Hearing Loss

Isolated. Misunderstood. Excluded. These are only a few of the numerous emotions which might be prevalent in individuals with hearing loss, who find it hard to continue to keep social connections with friends and family members, who struggle to communicate with them.

For the elderly, hearing loss is rather common, for an assortment of reasons: genetics, a lifetime of accrued damage from noise, disease, and the aging process itself. And while frustrating when attempting to join in discussions, hearing loss may also be hazardous, leading to missed information from health care professionals, warnings, doorbells, and alarms that are not heard, and more. Furthermore, untreated hearing loss places older adults at a greater risk for being diagnosed with dementia, as cognitive abilities decline at a faster rate.

If you believe an older loved one might be having difficulties with hearing issues, review the following checklist of hearing loss red flags:

  • Complaining of others mumbling
  • Turning the TV or radio up to volumes that bother others
  • Routinely asking others to repeat what was stated
  • Struggling in particular with hearing women’s and children’s voices
  • Becoming lost in discussions with more than two people
  • Problems hearing over the telephone

To better communicate with someone with hearing loss, try these guidelines:

  • Speak clearly, at a reasonable pace, while facing the individual and sustaining eye contact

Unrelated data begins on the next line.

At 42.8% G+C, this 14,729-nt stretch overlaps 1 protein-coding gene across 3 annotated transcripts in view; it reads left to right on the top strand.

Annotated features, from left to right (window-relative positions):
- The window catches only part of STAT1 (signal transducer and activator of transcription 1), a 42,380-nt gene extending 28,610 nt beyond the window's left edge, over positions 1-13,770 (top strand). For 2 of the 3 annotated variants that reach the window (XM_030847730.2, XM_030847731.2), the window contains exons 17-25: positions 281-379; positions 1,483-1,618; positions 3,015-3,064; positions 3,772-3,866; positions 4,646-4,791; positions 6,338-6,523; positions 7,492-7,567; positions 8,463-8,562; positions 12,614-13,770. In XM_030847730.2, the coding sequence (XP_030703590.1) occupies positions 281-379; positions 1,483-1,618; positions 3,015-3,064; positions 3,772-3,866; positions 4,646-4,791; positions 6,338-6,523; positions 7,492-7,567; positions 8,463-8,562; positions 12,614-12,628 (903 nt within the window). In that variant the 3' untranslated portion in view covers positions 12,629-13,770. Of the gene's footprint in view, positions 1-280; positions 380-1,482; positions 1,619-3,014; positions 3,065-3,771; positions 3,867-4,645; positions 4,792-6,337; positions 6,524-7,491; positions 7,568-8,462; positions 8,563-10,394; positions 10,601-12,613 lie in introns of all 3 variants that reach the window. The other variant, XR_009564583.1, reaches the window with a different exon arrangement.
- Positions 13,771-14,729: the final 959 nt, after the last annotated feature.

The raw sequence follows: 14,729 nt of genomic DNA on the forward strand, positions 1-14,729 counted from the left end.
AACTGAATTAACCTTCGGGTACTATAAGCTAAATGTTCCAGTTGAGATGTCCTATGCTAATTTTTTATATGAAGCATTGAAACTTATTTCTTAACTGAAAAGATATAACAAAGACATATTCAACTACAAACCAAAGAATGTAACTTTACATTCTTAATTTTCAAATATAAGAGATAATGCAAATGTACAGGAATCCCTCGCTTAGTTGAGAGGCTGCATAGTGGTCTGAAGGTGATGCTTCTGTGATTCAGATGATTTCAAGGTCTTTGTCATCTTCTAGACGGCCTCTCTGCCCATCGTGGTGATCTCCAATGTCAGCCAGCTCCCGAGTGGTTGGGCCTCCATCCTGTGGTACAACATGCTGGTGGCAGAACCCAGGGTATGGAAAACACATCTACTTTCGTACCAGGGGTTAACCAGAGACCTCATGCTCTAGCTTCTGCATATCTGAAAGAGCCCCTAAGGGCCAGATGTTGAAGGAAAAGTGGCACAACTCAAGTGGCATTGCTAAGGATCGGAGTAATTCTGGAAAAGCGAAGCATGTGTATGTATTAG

• Use gestures as well as other nonverbal cues together with your words
  • Minimize background sounds and distractions
  • Remain patient, relaxed, and positive
  • If requested to repeat something, try utilizing different words

There are a number of helpful adaptive devices available that your loved one’s physician may recommend, including:

  • Hearing aids: With several different kinds available, make sure your senior loved one asks for a trial period prior to investing in one particular hearing aid, as insurance may not cover the cost, and they are usually expensive.
  • Cochlear implants: These electronic devices are suitable for those with severe hearing loss, but they are not effective with all types of hearing loss, and may also need to be supplemented with additional adaptations, such as blinking doorbell lights or vibrating smoke detector alarms.
  • OTC options: Those diagnosed with mild or moderate hearing loss could find relief from new over-the-counter hearing devices that amplify sounds; soon to be for sale online and in stores.

The following resources can provide more information and assistance for individuals experiencing hearing loss:

Hearing Loss Association of America
301-657-2248

American Speech-Language-Hearing Association
800-638-8255

National Institute on Deafness and Other Communication Disorders
800-241-1044

At-Home Care Company, the leaders in senior home care in Des Moines and the surrounding areas, can also offer invaluable help to those with hearing loss in many ways, such as suggestions for adaptive devices, transportation and accompaniment to medical appointments and procedures, friendly companionship to stave off loneliness, and so much more. Email us today or give us a call at (515) 292-2650 for more information on our specialized in-home assistance which makes life safer and much more comfortable and enjoyable, as well as for additional hearing loss resources.

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